In Switzerland, the tradition of St. Nicolas is somewhat different from the norm. Switzerland is a country of several languages so it is not surprising there are several different St. Nicholas traditions. In German-speaking areas Saint Nicholas is known as Samichlaus. Though he looks the same as Father Christmas, the Samichlaus (originally Sankt Nikolaus) does not bring the presents at Christmas. Rather, he appears on the 6th of December. Children visit the Samichlaus (usually at school or with their parents) to be judged and recite poems that they've learned. The other option - when I was little - was leaving your boots in front of the door the night of December 5th to find them filled with goddies the next morning.
Samichlaus is usually accompanied by a helper called Schmutzli (from "schmutzig"- dirty). He is dressed in a black or brown cape with a large hood. He wears a black beard and is smeared with dirt. While the Samichlaus praises the kids who have been good, Schmutzli takes the naughty kids, puts them into his bag and carries them away. This makes for a practical way for parents to make their kids behave well: "Be good or Schmutzli will carry you off in his bag!"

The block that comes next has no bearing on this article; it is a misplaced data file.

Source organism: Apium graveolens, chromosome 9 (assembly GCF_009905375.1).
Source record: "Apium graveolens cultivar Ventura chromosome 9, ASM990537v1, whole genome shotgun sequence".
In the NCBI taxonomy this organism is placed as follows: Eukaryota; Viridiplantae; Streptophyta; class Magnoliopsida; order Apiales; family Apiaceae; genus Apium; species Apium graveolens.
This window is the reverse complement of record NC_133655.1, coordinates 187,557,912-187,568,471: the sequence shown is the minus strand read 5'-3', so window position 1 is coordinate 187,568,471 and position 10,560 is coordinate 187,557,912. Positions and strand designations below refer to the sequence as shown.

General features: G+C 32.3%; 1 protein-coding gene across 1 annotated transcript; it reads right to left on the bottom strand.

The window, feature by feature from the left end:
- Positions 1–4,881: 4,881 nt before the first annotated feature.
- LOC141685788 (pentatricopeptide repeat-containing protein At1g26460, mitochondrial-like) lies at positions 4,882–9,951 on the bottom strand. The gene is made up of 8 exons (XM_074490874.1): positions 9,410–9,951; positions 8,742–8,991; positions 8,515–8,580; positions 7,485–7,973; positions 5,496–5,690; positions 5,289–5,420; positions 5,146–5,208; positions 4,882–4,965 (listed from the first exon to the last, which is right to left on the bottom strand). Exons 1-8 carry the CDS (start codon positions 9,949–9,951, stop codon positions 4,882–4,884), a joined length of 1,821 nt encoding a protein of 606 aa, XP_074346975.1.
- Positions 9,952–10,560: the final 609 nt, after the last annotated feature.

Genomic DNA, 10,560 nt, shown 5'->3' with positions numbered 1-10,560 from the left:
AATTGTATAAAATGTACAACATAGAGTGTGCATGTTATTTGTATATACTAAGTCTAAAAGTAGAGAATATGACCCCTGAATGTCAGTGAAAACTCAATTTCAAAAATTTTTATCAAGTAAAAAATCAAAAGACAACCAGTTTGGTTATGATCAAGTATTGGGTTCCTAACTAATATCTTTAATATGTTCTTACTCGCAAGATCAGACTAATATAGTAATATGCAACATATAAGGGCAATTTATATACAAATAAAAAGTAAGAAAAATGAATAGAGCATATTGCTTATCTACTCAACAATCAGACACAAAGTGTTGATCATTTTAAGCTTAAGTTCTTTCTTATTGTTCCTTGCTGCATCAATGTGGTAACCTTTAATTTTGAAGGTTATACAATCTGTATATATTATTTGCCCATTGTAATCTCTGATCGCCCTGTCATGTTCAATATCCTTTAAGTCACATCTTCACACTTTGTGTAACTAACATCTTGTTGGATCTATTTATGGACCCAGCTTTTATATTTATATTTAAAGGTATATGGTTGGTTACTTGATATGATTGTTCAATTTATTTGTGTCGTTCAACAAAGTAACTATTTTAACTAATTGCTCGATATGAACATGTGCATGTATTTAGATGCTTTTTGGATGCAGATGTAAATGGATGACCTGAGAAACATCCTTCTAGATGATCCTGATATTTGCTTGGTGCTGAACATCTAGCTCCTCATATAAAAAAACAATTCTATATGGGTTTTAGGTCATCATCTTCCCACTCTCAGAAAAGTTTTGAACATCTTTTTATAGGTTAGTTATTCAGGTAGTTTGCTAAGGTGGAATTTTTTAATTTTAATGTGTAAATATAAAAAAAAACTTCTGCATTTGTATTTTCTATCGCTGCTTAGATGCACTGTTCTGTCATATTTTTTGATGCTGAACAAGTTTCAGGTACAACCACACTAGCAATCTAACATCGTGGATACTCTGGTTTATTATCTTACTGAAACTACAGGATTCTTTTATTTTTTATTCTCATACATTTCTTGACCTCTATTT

Fear not for the Swiss children. Described above is the original form. Nowadays Schmutzli is purely ornamental or even left out completely.
My kids used to visit San Nicola in the woods with their school class. Trust me, they never slept very well the night before.
Should you need a Samichlaus for your family you can check out the Chlaus directory here: www.chlaus.ch
The evening meal on December 6th traditionally consists of a man-shaped bread (called Grittibänz, recipe here), mandarines, walnuts, peanuts (with the shells), Lebkuchen and chocolates.
So, make sure you put your boots outside the door tonight and IF you have been good you'll awake tomorrow morning to find them filled with mandarines, nuts and chocolates.